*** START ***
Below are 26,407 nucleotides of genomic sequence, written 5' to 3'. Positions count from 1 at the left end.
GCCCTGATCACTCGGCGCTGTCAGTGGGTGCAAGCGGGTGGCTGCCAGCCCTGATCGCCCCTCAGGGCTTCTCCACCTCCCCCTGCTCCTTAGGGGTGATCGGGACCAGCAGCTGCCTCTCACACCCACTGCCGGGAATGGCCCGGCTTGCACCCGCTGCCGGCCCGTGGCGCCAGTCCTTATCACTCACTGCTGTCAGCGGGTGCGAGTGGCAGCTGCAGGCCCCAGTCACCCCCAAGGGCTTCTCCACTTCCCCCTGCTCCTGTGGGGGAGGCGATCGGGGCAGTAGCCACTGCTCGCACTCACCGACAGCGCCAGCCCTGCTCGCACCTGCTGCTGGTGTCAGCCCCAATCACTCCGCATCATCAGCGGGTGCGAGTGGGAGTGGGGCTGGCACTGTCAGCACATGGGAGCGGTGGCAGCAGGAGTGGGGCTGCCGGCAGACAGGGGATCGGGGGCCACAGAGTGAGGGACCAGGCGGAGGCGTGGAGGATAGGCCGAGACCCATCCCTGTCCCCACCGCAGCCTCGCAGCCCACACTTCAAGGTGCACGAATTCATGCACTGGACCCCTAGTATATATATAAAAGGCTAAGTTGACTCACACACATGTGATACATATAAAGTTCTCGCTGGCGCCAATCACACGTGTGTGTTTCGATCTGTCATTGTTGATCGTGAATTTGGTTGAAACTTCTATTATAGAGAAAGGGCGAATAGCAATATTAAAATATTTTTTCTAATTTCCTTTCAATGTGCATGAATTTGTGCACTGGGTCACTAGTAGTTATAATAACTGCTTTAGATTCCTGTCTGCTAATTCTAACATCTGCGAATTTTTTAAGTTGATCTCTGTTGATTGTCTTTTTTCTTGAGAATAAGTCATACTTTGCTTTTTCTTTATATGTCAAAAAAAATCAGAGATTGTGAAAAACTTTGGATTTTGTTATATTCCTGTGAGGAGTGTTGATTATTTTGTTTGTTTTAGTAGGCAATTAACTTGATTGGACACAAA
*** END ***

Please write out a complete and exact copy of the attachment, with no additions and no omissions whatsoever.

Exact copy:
Below are 26,407 nucleotides of genomic sequence, written 5' to 3'. Positions count from 1 at the left end.
GCCCTGATCACTCGGCGCTGTCAGTGGGTGCAAGCGGGTGGCTGCCAGCCCTGATCGCCCCTCAGGGCTTCTCCACCTCCCCCTGCTCCTTAGGGGTGATCGGGACCAGCAGCTGCCTCTCACACCCACTGCCGGGAATGGCCCGGCTTGCACCCGCTGCCGGCCCGTGGCGCCAGTCCTTATCACTCACTGCTGTCAGCGGGTGCGAGTGGCAGCTGCAGGCCCCAGTCACCCCCAAGGGCTTCTCCACTTCCCCCTGCTCCTGTGGGGGAGGCGATCGGGGCAGTAGCCACTGCTCGCACTCACCGACAGCGCCAGCCCTGCTCGCACCTGCTGCTGGTGTCAGCCCCAATCACTCCGCATCATCAGCGGGTGCGAGTGGGAGTGGGGCTGGCACTGTCAGCACATGGGAGCGGTGGCAGCAGGAGTGGGGCTGCCGGCAGACAGGGGATCGGGGGCCACAGAGTGAGGGACCAGGCGGAGGCGTGGAGGATAGGCCGAGACCCATCCCTGTCCCCACCGCAGCCTCGCAGCCCACACTTCAAGGTGCACGAATTCATGCACTGGACCCCTAGTATATATATAAAAGGCTAAGTTGACTCACACACATGTGATACATATAAAGTTCTCGCTGGCGCCAATCACACGTGTGTGTTTCGATCTGTCATTGTTGATCGTGAATTTGGTTGAAACTTCTATTATAGAGAAAGGGCGAATAGCAATATTAAAATATTTTTTCTAATTTCCTTTCAATGTGCATGAATTTGTGCACTGGGTCACTAGTAGTTATAATAACTGCTTTAGATTCCTGTCTGCTAATTCTAACATCTGCGAATTTTTTAAGTTGATCTCTGTTGATTGTCTTTTTTCTTGAGAATAAGTCATACTTTGCTTTTTCTTTATATGTCAAAAAAAATCAGAGATTGTGAAAAACTTTGGATTTTGTTATATTCCTGTGAGGAGTGTTGATTATTTTGTTTGTTTTAGTAGGCAATTAACTTGATTGGACACAAA